B.U.S.S.I.N.: Brutally Unfair Strategy Showcases Ingenuity Nicely

Driver: San Francisco is a brilliant game - that much I'm certain of. Nailing down exactly why it's brilliant is proving to be hard, but not for the usual reasons; there's just too damn many interesting things going on in this game, and I'm not sure what to talk about first! The poor, unfortunate souls who follow me on Twitter have been made to endure my incessant tweets about the game these past couple of days. To be fair, there's a lot to talk about: the writing is clever and genuinely funny, the story is remarkably strange for a mainstream tentpole release in an established franchise and the title song is the best video game theme in years (actually, the whole soundtrack is great). This is a game heavy with smart ideas, but I figure it'd be best to focus on one for now: the shift mechanic.

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And showing is always better than telling, right?

For those unfamiliar, the shift mechanic allows you to (through a brilliantly bizarre story contrivance) effectively teleport out of your car and into any other vehicle on the road virtually anytime. It's an exhilarating ability, doubly so when you combine it with Ubisoft Reflections' proprietary game engine that allows you to zoom out far enough to see practically all of San Francisco at once. The consequences of shift are extreme and often amazing. Not a lot of games have the chutzpah to equip the player with a game-breakingly potent superpower right off the bat, and even fewer will pull it off with as much balance and finesse as is seen here.

Just to give you an example of what shift can do for you, here's a video I made earlier today. I'm in the middle of an off-road buggy race, doing poorly, when suddenly I bungle a corner and end up flipping my car onto its side. Suddenly, I'm in fourth place! Out of four drivers! What to do?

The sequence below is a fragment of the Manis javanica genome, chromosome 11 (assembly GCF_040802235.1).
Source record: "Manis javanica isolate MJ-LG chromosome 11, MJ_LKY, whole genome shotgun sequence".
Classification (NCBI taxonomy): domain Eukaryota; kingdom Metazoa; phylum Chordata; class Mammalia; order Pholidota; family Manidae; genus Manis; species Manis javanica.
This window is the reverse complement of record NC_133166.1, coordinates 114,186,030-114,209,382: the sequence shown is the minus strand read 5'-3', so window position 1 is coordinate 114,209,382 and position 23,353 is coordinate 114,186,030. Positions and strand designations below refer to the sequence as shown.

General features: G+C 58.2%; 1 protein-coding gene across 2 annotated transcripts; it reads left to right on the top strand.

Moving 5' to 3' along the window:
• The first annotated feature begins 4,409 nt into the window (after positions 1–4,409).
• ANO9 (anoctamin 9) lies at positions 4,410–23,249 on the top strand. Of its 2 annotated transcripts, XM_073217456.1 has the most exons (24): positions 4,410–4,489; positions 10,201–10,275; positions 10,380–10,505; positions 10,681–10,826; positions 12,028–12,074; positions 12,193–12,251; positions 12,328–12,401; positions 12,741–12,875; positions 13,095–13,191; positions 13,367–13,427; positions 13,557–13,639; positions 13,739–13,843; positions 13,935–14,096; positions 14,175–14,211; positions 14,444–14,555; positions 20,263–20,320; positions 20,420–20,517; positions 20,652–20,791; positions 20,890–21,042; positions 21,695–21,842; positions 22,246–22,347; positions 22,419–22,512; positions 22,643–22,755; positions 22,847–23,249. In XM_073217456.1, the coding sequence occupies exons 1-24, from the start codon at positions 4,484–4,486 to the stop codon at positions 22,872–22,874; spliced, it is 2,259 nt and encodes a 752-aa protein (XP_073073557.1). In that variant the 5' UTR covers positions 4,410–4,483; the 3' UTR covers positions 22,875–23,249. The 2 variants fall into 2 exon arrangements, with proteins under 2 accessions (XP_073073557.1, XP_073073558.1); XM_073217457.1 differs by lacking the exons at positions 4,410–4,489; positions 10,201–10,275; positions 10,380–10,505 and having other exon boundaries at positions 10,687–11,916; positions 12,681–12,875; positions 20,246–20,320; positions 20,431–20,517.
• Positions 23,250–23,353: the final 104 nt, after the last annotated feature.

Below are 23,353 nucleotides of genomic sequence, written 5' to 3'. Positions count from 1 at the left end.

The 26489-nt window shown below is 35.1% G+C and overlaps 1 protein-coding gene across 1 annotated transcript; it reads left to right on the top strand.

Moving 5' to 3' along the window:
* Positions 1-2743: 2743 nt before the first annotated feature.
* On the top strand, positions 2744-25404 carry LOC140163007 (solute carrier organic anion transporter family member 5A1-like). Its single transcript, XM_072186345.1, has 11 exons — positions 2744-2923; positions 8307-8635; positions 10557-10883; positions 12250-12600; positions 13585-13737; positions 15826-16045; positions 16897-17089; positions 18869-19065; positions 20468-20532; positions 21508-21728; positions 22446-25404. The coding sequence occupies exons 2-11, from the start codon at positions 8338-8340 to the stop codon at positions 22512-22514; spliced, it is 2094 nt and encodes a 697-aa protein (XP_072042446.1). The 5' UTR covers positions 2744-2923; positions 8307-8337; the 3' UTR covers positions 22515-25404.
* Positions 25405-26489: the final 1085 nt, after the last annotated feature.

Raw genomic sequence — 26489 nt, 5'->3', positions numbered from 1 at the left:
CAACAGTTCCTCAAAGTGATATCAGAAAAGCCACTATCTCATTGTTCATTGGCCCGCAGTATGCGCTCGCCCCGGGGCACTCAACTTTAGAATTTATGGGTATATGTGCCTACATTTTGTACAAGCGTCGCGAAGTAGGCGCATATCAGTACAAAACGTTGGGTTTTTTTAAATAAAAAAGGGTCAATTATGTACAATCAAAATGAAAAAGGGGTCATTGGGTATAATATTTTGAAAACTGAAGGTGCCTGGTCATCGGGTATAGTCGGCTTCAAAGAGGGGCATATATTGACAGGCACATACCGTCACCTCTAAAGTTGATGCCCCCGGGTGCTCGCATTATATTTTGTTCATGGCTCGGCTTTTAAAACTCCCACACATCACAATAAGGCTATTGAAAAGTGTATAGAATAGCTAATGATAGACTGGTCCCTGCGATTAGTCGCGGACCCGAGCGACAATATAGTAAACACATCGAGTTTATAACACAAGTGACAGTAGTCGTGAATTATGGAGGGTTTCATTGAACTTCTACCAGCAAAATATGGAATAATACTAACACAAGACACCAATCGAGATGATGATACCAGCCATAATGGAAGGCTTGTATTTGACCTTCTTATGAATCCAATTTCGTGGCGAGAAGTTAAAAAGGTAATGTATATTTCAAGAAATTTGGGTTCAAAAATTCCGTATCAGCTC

In most racing games, I'd have to either restart, or keep racing and pray that the rubber banding was severe enough to give me a fighting chance. In Driver: SF, however, I was able to do this:

Why, yes, I totally did just leave my body, float a quarter mile away, retrieve a goddamn city bus, swerve it onto the dirt course and use it as a makeshift barricade to hold every racer but myself back. How fucking awesome is that?!

The answer you're looking for is "pretty fucking awesome." And for those of you concerned about whether or not this is unfair: I wound up winning the race, but it was a close one. One of the many ingenious things about shift is that once as you leave a victim's body, they resume control of the vehicle - so the bus driver unstuck himself and resumed his route, giving the other racers a chance to catch up with me.

What an apt subtitle this game had!
What an apt subtitle this game had!

Tactics like this are never explicitly taught to you by the game - it's simply a beautiful consequence of what happens when developers give you godlike powers and let you roam free. They're what you'd call examples of emergent gameplay(a wiki page Jeff soullessly deleted), and they are one of my favorite things in video games.

Polished, open-world-y games whose possibilities feel endless are, without a doubt, my favorite type of game. That's why Just Cause 2 made me happier than almost any other game last year: you could connect a decapitated statue head to the back of a car with rope and use it as a makeshift flail to take out enemies. I played the original Mercenaries: Playground of Destruction for dozens (maybe hundreds) of hours, and my 12-year-old brother just finished playing through the game for the third time earlier this year. Like, he played it on Xbox 360! How crazy is that?

Concept art for Driver: San Francisco
Concept art for Driver: San Francisco

Not that crazy, actually. These games that actively cultivate emergent gameplay are truly special, because every time you pick them up, you're guaranteed at least a couple of completely unique experiences that you've never had before. They're weird, explosion-laden storytelling engines. And I think they're great! Which is why, three years later, I still catch myself occasionally playing fucking Saints Row 2.

Back to my point, though: shift is awesome. It irreversibly alters every single mission type you encounter. Car chases, races, escort missions: every type of basic variant an open-world car-drivin' game can throw at you plays completely differently with the power of every car in San Francisco on your side. Each mission turns into a kind of puzzle, and they're super rewarding to solve. I'm only a few hours in, but the game has done a great job of throwing a variety of shift-incorporating gametypes at me faster than I can outsmart them.

And that's without even mentioning the multiplayer.

Basically, what I'm getting at is this: fucking play Driver: San Francisco. It's fun / polished / unique as shit, and absolutely worthy of your attention.